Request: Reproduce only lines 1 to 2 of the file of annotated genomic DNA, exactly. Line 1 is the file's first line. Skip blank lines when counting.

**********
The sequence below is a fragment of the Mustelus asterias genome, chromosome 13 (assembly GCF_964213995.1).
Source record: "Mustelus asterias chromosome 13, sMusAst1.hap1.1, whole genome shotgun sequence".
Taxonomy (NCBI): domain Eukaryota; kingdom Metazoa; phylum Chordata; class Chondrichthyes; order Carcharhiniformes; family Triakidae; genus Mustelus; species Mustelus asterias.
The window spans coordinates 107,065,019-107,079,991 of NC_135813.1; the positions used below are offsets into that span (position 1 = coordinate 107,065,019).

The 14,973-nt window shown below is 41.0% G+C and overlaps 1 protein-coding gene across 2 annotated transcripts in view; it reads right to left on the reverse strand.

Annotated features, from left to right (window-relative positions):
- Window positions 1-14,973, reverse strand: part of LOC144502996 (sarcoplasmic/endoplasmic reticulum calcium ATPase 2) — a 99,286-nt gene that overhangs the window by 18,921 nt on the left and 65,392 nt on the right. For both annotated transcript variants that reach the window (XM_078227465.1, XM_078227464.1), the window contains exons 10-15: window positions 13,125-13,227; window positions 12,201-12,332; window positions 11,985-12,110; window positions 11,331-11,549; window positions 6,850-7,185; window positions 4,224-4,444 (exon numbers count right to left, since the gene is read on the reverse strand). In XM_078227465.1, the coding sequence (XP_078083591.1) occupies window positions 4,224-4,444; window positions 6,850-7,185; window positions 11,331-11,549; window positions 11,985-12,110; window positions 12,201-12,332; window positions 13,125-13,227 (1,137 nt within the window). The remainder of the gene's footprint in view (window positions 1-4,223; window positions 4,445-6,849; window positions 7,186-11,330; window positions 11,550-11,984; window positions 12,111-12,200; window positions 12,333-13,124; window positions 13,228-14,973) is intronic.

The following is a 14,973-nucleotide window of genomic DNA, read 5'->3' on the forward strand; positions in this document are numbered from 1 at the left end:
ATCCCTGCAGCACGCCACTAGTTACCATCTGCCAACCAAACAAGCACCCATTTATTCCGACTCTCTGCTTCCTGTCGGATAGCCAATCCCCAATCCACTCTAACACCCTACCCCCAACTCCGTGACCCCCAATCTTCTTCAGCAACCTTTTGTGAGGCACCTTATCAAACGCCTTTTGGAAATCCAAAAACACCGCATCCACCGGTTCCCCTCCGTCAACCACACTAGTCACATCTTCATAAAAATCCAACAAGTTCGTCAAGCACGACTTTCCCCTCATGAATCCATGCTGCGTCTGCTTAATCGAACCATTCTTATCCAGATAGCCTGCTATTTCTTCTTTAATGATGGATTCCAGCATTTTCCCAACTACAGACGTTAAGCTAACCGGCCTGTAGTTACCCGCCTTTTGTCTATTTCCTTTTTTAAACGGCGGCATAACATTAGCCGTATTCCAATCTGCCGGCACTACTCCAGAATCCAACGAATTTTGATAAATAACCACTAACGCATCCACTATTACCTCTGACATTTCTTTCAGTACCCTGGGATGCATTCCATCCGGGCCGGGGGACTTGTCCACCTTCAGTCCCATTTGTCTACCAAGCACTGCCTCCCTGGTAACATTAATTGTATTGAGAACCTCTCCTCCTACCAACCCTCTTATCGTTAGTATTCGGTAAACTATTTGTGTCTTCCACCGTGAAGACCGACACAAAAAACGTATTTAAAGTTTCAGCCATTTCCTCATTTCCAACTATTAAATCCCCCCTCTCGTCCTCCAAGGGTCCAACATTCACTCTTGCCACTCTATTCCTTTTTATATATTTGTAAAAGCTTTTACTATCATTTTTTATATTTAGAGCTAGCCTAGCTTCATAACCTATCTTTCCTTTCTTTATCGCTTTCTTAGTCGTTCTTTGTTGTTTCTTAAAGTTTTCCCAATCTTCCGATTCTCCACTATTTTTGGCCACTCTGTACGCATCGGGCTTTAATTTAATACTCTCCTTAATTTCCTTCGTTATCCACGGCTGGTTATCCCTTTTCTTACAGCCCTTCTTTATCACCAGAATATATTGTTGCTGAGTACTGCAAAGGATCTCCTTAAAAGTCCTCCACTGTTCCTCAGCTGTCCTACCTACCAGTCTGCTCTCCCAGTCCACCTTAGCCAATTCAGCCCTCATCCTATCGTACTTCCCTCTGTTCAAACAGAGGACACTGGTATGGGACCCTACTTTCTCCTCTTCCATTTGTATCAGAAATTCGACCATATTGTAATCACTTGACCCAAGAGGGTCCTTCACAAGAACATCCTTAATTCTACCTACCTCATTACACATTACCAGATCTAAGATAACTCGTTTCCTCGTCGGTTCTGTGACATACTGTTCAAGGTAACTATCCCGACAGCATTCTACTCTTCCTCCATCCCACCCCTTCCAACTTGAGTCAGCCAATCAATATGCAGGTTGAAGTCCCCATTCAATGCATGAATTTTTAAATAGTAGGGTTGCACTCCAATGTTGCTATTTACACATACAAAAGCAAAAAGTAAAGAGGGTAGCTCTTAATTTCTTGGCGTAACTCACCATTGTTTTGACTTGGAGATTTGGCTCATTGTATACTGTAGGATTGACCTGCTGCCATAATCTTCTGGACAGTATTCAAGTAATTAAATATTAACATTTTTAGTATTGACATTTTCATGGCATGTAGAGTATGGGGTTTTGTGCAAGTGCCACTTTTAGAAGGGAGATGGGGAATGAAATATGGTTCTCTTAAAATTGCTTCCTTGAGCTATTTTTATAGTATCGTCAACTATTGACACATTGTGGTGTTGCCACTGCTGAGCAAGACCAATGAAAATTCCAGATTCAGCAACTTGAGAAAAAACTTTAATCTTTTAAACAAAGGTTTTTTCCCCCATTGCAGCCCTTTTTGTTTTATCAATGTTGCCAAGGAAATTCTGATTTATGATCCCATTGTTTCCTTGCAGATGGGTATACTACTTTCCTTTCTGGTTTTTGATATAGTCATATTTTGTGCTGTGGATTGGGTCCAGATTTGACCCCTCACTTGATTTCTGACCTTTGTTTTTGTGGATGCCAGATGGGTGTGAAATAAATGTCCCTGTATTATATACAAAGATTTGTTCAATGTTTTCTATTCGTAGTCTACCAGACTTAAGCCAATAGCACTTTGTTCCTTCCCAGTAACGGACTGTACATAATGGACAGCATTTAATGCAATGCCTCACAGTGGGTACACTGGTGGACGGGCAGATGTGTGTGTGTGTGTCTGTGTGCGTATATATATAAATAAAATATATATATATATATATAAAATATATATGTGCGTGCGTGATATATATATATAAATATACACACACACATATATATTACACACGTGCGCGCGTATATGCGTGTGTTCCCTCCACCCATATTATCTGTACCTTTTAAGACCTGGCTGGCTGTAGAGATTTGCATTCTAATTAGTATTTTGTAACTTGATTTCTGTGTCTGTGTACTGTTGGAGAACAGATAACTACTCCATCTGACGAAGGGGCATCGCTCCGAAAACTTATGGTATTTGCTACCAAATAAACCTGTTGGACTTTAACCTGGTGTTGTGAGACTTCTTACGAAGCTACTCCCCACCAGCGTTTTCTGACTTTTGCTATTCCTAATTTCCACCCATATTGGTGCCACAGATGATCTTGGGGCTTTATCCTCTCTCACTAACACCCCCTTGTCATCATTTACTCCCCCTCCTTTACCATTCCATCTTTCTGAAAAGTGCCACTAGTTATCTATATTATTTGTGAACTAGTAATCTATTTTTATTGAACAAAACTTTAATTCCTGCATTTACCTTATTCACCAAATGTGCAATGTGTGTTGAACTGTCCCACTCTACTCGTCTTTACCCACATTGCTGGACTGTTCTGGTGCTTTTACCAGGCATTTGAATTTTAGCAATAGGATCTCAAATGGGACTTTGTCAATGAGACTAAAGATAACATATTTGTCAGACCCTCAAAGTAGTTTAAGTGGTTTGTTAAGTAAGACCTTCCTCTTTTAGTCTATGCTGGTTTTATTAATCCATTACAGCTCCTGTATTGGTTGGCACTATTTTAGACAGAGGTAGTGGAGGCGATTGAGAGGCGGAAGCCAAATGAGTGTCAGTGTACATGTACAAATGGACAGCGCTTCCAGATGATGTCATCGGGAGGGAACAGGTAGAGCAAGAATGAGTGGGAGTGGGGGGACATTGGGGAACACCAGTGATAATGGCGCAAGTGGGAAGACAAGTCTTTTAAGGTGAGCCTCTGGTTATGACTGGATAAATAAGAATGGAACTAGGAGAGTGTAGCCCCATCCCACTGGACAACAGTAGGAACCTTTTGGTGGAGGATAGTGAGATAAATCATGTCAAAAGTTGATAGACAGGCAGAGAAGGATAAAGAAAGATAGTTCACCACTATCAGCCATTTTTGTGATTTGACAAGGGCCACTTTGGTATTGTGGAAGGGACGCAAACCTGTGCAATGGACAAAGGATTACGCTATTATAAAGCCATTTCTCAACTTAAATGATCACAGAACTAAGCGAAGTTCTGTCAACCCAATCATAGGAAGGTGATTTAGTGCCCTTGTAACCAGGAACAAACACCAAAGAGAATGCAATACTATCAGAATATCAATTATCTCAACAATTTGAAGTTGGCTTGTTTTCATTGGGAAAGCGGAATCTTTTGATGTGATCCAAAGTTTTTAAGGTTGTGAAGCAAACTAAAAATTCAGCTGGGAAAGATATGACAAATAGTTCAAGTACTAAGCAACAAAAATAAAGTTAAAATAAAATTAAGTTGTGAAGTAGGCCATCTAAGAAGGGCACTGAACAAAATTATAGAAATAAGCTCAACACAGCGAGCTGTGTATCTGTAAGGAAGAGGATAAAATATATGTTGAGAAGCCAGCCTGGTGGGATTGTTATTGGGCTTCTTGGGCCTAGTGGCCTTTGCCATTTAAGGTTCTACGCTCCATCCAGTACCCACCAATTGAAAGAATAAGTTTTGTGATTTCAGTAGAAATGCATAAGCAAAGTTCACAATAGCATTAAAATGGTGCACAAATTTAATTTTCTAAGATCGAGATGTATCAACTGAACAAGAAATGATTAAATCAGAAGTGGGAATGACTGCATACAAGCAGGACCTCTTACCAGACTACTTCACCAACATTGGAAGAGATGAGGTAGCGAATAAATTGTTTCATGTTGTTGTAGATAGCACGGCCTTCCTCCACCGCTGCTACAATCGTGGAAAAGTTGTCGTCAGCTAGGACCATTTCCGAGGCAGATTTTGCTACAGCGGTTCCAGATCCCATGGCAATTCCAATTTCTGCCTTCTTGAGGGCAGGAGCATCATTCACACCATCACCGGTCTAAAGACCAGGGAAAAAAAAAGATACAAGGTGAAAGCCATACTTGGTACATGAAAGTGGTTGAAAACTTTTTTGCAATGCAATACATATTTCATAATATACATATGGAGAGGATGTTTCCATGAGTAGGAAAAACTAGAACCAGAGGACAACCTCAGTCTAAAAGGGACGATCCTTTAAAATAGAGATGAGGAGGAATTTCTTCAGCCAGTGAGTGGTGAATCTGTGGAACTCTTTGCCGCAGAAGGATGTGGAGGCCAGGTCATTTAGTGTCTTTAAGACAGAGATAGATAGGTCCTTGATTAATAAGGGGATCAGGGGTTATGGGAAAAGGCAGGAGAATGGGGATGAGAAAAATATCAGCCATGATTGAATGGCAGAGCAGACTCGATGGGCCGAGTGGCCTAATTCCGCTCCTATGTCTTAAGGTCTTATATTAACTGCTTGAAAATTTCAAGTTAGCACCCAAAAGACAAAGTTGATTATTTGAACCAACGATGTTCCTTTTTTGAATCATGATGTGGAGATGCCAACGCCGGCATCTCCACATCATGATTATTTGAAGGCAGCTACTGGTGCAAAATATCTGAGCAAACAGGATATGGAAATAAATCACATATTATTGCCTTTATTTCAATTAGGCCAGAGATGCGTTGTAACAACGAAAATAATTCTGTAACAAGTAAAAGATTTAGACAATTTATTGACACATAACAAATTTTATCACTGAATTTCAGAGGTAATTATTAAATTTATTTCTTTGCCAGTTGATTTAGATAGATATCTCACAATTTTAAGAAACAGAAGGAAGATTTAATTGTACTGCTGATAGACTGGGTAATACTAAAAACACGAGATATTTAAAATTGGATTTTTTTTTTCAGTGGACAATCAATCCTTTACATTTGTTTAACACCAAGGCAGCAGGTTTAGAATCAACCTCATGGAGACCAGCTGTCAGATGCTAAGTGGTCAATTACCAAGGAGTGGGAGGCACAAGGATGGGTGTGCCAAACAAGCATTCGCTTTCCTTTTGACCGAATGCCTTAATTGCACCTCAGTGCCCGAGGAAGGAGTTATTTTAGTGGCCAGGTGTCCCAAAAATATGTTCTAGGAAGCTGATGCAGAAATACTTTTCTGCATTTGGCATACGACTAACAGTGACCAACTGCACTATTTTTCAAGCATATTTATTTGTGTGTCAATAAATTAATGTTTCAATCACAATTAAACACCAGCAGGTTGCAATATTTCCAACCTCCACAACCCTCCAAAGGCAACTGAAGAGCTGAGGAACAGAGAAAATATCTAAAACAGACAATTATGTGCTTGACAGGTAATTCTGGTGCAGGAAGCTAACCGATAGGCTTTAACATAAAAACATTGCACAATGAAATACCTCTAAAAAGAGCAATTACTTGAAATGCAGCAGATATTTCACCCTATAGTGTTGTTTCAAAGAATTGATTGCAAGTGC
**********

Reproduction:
The sequence below is a fragment of the Mustelus asterias genome, chromosome 13 (assembly GCF_964213995.1).
Source record: "Mustelus asterias chromosome 13, sMusAst1.hap1.1, whole genome shotgun sequence".